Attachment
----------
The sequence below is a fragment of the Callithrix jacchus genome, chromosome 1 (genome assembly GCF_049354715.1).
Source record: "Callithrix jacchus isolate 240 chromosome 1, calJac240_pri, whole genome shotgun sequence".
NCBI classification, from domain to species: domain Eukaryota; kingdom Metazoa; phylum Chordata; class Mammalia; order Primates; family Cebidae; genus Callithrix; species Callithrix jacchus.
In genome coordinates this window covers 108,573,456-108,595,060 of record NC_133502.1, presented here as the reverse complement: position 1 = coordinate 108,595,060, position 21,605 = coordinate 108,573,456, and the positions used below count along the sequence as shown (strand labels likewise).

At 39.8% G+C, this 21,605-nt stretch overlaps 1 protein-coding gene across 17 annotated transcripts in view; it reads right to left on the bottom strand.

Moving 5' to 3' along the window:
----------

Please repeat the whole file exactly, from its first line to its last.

The sequence below is a fragment of the Callithrix jacchus genome, chromosome 1 (genome assembly GCF_049354715.1).
Source record: "Callithrix jacchus isolate 240 chromosome 1, calJac240_pri, whole genome shotgun sequence".
NCBI classification, from domain to species: domain Eukaryota; kingdom Metazoa; phylum Chordata; class Mammalia; order Primates; family Cebidae; genus Callithrix; species Callithrix jacchus.
In genome coordinates this window covers 108,573,456-108,595,060 of record NC_133502.1, presented here as the reverse complement: position 1 = coordinate 108,595,060, position 21,605 = coordinate 108,573,456, and the positions used below count along the sequence as shown (strand labels likewise).

At 39.8% G+C, this 21,605-nt stretch overlaps 1 protein-coding gene across 17 annotated transcripts in view; it reads right to left on the bottom strand.

Moving 5' to 3' along the window: